After his death, Elliott Smith entered a list of many great artists and musicians who died before their time. However, such a distinction to give Smith seems odd to me. Spending any significant time with his music, one never got the feeling that Elliott thought himself "long" for this world. There was an ever watching eye gazing to the heavens; the beyond; the oblivion. It wasn't to be cool (though most will tell you this). His was a genuine unease in regards to dealing with humanity and, more importantly, being human. He was never hateful or snotty about it. It was simply the truth. Either/Or revels in this personality and is, perhaps, the closest of Smith's work to mirror the perfect sadness and quiet rage he had bundled up inside of him. A smooth album that flows like water rolling down a canvas; Either/Or sees Elliott reaching a peak in regards to his acoustic driven balladry, and serves as a defining moment in an artist's life whose true pain may have been pleasure.

And then:

When discussing My Bloody Valentine, hyperbole is all but expected. While Loveless does and did represent a creative plateau in the independent rock scene (particularly with the advent of the shoegazers placed into the artistic scope); Isn’t Anything, the band’s well received debut, shines a slightly different light on the group. Where Loveless is expansive and free moving, Isn’t Anything is controlled and remarkably singular. Both albums are sharp examples of shoegaze pretenses placed in the foreground…and the background. Both albums are sonic feasts of deliberate, as well as haphazard, atmospheric choices. However, Isn’t Anything (I’ve always felt) taps into a particular vein that was largely absent in MBV’s later work. This is an album with a scattered voice but a pointed theme. The jagged guitars and swirling, muddled vocals present a formless structure that contradicts itself--quite purposefully--at every turn. It is within these dreamy, hazy vacuums that MBV found their identity. Loveless built upon this idea in an amazing way, but the purity on Isn’t Anything is unmatched as far as I am concerned.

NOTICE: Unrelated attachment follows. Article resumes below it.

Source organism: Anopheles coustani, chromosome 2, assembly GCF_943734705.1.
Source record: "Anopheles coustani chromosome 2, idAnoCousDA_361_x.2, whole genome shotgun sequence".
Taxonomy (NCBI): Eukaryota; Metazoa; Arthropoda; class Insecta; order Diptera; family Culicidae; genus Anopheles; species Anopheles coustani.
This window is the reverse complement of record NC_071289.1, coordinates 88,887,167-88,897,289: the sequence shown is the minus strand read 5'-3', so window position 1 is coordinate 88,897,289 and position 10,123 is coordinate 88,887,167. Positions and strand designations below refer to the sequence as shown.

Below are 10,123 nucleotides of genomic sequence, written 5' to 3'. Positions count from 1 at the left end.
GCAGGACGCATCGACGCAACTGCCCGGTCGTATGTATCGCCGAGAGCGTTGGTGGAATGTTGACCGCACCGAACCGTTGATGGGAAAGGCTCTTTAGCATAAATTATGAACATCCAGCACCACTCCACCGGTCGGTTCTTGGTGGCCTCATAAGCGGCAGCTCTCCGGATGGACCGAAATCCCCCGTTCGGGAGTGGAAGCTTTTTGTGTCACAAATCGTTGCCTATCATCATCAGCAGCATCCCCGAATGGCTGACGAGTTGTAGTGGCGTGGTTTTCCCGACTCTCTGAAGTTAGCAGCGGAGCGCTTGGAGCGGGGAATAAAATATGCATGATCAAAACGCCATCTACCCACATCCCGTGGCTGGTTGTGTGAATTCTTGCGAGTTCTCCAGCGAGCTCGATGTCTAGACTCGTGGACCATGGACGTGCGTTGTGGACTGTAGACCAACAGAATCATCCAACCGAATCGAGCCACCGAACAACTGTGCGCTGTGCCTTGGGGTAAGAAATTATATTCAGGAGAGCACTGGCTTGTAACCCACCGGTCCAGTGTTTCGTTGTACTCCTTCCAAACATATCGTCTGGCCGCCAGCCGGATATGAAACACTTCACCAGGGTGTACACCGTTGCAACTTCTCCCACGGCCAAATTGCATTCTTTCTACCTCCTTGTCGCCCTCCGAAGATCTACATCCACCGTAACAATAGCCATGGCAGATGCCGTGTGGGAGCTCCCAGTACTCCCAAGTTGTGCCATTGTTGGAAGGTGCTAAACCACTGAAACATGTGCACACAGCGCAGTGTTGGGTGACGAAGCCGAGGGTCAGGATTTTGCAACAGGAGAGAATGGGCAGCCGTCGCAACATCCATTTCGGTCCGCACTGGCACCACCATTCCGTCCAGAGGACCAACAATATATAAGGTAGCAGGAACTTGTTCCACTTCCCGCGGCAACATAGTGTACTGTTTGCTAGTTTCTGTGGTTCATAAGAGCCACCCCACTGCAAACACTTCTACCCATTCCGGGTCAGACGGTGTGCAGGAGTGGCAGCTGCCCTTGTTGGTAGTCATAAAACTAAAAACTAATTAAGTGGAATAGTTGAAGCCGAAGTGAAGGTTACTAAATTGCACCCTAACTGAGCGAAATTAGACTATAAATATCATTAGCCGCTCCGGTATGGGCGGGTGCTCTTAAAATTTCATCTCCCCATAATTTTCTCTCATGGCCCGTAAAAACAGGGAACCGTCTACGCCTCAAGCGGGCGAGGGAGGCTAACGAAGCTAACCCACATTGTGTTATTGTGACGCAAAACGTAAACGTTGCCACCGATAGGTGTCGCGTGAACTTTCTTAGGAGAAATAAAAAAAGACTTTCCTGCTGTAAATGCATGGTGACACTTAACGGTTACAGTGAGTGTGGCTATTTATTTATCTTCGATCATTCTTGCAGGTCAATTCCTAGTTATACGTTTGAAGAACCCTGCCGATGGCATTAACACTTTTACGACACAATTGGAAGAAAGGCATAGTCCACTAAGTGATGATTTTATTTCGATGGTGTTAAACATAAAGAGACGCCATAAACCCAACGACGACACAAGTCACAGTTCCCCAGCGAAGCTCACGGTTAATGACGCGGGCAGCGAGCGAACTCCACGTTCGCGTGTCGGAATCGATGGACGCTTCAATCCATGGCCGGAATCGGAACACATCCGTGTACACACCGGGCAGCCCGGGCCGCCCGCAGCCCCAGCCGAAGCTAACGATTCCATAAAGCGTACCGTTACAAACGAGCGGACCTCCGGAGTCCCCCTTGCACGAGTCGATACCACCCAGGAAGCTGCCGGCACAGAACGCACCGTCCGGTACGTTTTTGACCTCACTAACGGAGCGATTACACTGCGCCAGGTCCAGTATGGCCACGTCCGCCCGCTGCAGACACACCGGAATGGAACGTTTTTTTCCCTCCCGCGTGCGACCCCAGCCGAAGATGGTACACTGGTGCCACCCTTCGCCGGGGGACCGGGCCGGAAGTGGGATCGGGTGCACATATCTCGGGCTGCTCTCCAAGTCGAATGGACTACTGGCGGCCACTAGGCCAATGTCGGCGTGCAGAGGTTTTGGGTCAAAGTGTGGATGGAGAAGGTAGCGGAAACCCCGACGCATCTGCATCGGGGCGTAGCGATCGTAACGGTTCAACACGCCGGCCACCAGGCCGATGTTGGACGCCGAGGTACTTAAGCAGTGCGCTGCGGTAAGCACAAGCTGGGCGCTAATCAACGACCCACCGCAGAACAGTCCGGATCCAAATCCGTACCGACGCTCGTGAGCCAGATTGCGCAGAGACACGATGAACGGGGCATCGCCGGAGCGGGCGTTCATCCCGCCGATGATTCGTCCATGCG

Fugazi’s influence on the "indie" music scene—particularly the whole “post-hardcore” movement—is damn near palpable. Their influence isn’t as widespread over as many crappy bands as, say, Nirvana, but the number of younger groups sighting Fugazi as a major influence is growing. The amount of bands that make this claim and are actually worth listening to is… slightly less. And what, you may ask, is the sound that they are most aggressively trying to replicate? The answer is, and always will be Repeater; at least in my estimation. Repeater and its shredding, discordant guitars; its atonal harmonies—or lack there of; its socialist leaning ethos; its aggressive intelligence (lol); its massive loudness; Repeater and its spirit of mobility and change. The uneven vocal work, the on-the-nose lyrics, and, most importantly, the bare-bones production bring a unique liveliness and vitality to the album. It is, to this day (I first heard it about ten years ago) one of the most linear and enjoyable albums I have ever sat and listened to. What’s more is that it has lost none of its charming dissonance or relevance despite its much imitated sound. It’s like the land of the blind, and Fugazi seem to still have both eyes working fine.


That's all the news that's fit to print today. When I know more, dear readers...so will you.

Seriously though, I just hadn't had time to write the rest up. Theywill be up soon, though, for the two of you that care. Consider these a show of GOODWILL on my part.

1 comment:

kittle said...

Ah man you set me up. That's alright though. You know my favorite number is three right?